|The 1580s smock in the first case|
On Friday night I was lucky enough to go to a reception for the Bath Fashion Museum’s new exhibition Lace in Fashion. The exhibition will be open from 4th February 2017 to 1st January 2018, and on the first day of the exhibition I heard a fascinating talk by its curator, Elly Summers, about how the exhibition came about and the thinking behind it.
In April 2014 the Museum was given a grant by Arts Council England, to help catalogue its large lace collection. Fifty trays of lace, some with very little information, were sorted with the help of several people from the Lace Guild. Around 4000 items were examined. The majority received a very basic catalogue entry, but 400 exceptional pieces were catalogued in depth and photographed. These photographs will be made available via the Bridgman Art Library . While it was possible to photograph some lace flat, others were photographed over mannequins that were mocked up in black to the basic period outline.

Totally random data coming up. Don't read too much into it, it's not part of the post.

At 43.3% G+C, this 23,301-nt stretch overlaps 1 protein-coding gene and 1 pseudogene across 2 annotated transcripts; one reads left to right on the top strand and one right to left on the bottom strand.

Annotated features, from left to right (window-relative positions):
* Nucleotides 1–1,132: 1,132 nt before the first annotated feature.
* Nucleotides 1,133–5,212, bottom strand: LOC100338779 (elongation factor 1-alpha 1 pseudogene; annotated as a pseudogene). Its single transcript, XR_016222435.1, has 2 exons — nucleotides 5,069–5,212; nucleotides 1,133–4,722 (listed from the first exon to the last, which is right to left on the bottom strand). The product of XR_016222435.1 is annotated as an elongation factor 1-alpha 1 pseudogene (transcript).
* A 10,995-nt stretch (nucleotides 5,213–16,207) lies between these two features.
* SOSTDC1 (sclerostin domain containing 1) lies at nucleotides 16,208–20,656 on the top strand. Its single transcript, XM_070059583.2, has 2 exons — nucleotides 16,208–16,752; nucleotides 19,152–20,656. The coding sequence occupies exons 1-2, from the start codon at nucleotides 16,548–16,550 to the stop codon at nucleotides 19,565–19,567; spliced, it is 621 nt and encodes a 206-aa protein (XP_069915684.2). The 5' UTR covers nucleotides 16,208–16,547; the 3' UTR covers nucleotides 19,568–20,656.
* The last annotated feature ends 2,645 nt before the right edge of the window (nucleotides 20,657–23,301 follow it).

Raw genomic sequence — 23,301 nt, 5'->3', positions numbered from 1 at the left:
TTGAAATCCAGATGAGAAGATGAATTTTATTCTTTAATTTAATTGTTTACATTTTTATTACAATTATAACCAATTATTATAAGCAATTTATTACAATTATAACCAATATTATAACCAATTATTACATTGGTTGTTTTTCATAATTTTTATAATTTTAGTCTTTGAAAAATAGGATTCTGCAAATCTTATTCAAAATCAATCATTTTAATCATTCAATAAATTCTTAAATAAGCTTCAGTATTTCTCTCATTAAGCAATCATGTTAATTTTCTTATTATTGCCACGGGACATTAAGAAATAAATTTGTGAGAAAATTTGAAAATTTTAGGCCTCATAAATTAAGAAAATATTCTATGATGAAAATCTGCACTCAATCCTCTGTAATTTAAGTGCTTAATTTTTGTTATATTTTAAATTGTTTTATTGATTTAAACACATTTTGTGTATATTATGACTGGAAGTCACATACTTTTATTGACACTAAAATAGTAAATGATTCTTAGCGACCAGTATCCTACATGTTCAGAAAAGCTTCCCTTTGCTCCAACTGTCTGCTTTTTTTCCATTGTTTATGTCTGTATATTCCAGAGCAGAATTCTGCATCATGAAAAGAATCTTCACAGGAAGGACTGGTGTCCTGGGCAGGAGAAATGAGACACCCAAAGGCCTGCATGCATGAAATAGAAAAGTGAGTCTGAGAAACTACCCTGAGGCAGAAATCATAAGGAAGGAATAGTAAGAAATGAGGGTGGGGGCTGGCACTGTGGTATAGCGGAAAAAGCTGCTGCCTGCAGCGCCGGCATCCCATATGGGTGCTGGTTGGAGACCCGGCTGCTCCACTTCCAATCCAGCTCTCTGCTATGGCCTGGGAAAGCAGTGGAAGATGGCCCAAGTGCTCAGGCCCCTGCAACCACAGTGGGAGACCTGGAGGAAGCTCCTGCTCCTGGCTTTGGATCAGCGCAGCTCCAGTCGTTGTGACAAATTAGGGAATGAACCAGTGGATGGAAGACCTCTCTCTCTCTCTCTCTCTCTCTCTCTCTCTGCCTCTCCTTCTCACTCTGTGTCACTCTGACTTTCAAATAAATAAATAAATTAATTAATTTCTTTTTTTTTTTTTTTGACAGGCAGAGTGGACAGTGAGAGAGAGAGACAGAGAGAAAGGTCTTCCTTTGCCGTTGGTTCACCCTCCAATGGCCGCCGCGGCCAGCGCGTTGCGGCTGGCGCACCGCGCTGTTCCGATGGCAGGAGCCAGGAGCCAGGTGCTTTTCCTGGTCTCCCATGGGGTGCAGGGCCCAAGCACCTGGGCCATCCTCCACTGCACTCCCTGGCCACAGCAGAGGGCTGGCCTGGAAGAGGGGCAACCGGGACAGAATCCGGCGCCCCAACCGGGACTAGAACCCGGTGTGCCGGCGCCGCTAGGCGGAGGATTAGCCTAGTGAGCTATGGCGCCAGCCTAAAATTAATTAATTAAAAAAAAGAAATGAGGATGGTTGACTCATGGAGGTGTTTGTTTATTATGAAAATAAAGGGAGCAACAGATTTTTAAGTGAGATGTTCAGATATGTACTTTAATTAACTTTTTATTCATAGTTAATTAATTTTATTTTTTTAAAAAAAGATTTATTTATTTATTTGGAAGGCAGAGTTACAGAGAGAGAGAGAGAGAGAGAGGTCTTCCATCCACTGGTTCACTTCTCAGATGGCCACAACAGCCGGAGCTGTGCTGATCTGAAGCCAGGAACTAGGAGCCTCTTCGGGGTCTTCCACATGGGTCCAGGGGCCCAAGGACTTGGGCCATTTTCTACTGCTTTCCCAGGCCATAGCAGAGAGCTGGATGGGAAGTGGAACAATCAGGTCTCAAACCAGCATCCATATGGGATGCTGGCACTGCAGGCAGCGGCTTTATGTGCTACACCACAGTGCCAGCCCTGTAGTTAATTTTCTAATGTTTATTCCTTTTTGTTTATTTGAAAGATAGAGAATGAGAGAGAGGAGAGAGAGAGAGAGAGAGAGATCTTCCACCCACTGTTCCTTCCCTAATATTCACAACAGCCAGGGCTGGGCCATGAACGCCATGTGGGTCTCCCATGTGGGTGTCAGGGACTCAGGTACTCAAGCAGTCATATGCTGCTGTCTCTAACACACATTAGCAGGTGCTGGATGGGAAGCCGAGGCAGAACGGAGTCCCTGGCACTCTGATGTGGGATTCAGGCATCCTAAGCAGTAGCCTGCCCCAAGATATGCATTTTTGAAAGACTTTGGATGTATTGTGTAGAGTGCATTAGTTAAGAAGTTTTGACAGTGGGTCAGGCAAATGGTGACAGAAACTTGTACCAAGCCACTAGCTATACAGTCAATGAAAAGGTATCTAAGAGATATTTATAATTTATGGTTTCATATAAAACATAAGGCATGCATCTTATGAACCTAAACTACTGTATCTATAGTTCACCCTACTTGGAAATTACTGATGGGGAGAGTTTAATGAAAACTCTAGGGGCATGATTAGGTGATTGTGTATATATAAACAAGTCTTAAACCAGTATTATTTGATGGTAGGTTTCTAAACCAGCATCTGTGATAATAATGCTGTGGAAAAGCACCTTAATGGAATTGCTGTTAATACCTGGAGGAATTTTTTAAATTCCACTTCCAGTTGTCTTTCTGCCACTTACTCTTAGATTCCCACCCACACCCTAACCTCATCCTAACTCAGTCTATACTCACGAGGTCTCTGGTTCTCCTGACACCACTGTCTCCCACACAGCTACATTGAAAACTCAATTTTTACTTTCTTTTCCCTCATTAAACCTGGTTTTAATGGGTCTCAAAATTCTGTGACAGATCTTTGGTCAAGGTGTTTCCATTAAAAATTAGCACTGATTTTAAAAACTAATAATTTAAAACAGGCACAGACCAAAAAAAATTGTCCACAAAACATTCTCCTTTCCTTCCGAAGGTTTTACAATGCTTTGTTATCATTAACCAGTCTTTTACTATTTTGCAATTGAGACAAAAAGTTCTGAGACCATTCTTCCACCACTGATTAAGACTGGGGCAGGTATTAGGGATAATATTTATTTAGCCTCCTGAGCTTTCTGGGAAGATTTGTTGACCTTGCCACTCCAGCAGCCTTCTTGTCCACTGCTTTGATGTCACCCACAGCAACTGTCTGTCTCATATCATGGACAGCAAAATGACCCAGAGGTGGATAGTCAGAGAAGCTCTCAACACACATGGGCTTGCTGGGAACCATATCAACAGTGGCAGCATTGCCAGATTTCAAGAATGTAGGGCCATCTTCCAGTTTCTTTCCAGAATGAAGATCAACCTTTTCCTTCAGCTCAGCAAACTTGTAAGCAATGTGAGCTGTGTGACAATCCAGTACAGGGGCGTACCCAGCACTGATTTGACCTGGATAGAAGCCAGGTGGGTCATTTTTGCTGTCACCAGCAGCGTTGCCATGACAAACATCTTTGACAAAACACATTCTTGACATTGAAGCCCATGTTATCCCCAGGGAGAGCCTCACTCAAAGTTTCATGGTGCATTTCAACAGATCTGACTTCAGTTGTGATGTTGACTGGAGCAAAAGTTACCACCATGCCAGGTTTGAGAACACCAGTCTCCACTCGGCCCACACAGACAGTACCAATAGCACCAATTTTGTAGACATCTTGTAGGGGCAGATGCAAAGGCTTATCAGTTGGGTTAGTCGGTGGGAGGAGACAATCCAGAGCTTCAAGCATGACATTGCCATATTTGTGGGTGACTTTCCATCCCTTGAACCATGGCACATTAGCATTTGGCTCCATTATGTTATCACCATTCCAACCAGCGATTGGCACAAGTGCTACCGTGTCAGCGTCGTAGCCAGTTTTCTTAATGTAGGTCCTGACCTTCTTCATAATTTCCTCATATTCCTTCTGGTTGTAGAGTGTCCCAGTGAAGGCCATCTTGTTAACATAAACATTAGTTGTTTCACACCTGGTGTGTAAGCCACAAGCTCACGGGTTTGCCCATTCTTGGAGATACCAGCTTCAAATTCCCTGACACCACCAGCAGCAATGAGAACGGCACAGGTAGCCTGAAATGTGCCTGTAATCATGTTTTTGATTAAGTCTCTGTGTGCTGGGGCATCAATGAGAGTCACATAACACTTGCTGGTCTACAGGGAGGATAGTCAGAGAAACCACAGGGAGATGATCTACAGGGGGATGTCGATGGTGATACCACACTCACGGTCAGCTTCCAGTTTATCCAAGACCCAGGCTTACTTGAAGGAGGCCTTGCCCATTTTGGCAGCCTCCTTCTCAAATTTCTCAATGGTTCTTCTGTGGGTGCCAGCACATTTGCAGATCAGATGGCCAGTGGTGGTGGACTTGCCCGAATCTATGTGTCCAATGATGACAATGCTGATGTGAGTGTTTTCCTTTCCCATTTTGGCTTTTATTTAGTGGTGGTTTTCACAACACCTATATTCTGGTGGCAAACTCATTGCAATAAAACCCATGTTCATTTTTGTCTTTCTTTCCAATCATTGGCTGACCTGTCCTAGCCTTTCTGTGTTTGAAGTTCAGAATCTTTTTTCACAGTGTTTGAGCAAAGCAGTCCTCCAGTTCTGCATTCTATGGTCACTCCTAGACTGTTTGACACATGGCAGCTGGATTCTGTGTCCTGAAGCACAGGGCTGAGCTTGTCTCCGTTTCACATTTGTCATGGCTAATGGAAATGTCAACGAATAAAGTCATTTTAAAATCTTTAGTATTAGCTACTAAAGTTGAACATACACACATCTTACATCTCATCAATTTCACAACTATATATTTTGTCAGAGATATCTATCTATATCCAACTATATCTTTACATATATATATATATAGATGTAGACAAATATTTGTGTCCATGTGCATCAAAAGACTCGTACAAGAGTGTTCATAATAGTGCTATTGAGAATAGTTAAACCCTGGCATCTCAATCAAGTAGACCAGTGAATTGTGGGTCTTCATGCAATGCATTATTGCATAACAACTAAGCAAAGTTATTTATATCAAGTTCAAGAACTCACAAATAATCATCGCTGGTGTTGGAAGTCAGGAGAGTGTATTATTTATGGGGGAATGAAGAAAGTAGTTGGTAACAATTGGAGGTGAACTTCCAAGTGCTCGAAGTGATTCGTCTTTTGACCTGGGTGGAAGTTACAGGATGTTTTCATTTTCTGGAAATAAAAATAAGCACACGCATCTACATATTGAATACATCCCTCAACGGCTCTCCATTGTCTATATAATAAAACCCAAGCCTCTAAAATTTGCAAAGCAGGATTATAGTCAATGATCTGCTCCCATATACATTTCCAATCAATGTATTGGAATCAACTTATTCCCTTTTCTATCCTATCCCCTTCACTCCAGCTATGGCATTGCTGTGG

|The 1860s wedding veil|
The exhibition itself takes up the large central area of the museum. The earliest item on display is a 1580s smock with plaited lace insertion down the sides of the sleeves. Please note that my photographs were taken in low light in a very crowded exhibition, you really need to go to see the items for yourself. The most recent item in the exhibition is a 2016 laser printed dress, which was bought online for £1.
|The 1805 bobbin lace dress|
Among the highlights for me were, the stunning 1660s silver tissue dress with parchment lace, the 1860s cream silk wedding veil that is a mixed of bobbin and needle lace applied to a machine net, the 1805 bobbin lace dress that may once have belonged to Queen Charlotte, there was an article about this in the Guardian, and I suppose if I have to chose something modern the red lace dress worn by Dame Helen Mirren.